Meet the cast of Twelfth Night! (May 2-12, Prime Stage Theatre.) We asked Carolyn Jerz some questions about the show:
Viola, a young noblewoman, finds herself alone in the land of Illyria after a shipwreck separates her from her twin brother Sebastian. She decides the safest plan is to dress as a boy and become a servant to the noble Duke Orsino– with whom she falls madly in love. In the play, she spends more time as a man-servant than the lady she was brought up to be! But Viola is not the only girl in Shakespeare who chases her dreams dressed as a man; so does Rosalind in As You Like It, Julia in Two Gentlemen of Verona, and Portia and Nerissa In The Merchant of Venice. But I think Viola handles everything the best. She is very witty and strong, and shows incredible planning and control over her emotions.
What are some of the unique challenges that you’ve encountered during rehearsals?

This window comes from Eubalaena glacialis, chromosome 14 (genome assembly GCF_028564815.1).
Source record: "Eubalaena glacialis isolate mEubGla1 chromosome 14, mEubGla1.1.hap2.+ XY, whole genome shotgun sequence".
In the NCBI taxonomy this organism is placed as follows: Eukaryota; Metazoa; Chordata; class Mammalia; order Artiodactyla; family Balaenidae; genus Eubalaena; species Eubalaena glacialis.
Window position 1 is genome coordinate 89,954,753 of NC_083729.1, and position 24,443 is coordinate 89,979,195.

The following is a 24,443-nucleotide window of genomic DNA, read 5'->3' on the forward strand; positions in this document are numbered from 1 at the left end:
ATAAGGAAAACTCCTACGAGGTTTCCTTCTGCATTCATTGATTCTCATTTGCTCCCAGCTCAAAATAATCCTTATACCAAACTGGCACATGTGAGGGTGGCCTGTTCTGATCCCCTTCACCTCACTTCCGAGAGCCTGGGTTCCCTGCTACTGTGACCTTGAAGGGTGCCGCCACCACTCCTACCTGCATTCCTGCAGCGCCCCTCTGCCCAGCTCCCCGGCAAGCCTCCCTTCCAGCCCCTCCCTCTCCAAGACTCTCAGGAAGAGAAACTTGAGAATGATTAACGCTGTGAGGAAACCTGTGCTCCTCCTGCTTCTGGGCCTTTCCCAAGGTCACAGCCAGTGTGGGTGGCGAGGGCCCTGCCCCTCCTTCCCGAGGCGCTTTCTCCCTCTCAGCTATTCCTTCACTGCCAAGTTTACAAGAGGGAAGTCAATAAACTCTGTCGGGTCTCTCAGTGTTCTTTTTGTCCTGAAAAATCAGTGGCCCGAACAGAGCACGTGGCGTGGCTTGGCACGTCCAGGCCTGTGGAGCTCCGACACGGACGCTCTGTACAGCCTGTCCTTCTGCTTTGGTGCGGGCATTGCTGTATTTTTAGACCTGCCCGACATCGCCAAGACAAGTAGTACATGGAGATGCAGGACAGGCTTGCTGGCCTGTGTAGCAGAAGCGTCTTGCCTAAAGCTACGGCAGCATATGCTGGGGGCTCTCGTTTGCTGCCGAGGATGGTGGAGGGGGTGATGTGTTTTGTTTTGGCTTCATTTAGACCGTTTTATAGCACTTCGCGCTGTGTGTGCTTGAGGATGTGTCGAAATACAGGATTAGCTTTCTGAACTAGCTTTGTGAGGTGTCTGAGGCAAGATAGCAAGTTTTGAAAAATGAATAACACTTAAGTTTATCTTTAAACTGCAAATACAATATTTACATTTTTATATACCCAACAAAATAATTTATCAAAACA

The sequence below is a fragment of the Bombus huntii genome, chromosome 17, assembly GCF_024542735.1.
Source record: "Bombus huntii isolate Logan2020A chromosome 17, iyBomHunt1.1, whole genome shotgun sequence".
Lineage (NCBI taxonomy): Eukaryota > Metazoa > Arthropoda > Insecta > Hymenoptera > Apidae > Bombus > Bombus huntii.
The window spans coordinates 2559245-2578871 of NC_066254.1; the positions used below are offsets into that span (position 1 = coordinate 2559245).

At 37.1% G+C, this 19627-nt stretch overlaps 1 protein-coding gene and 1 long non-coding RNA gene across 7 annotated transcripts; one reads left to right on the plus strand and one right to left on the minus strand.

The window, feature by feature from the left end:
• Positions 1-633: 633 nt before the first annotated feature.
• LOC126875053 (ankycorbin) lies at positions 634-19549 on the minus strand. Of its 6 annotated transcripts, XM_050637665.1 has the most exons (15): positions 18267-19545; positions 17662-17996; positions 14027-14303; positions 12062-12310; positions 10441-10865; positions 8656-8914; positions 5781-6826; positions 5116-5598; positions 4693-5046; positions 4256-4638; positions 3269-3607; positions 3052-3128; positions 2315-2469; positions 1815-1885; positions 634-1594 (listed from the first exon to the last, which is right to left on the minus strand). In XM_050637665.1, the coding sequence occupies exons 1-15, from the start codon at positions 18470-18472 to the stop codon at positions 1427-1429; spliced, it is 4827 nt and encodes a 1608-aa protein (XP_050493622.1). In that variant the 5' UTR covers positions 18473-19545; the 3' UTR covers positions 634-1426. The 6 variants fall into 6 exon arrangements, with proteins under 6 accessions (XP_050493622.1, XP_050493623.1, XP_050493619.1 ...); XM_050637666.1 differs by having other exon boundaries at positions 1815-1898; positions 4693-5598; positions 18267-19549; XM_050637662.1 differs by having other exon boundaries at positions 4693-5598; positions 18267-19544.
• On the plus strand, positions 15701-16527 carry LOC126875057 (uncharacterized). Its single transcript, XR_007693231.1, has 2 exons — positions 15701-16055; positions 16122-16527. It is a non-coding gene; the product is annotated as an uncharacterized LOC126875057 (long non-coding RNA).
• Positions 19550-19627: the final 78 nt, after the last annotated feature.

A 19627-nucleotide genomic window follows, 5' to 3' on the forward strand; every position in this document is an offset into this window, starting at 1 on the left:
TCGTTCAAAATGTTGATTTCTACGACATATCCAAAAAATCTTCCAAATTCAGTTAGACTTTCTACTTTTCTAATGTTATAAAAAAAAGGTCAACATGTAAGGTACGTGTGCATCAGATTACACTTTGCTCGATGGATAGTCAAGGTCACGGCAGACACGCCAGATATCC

There is always another layer of meaning to Shakespeare’s lines, and it’s a group effort to decide where one thought stops and another begins. But we are very lucky to have Andy as our director; he is amazing at explaining to us all the possible meanings and then working with us to pick whichever one fits the story we want tell.
Twelfth Night is one of Shakespeare’s best-known comedies and is still performed hundreds of years after it was written. What do you think makes this play stand the test of time?
People still fall in love, make idiots of themselves, and cause drama. The jokes still make people laugh, and the theme of moving on from grief to try and find happiness again is timeless! It’s not as over-the-top as The Comedy Of Errors, and there are no magical Fairies intervening like in A Midsummer Night’s Dream. Twelfth Night is much more honest and sincere. (It just happened to be written a long time ago.)
What’s something an audience member should know before they go to see this play?
You are a part of the story! In asides, we talk directly to the audience! Feel free to laugh, cry, boo, and “aww” at whatever speaks to you. (We promise not to poke you with our swords.)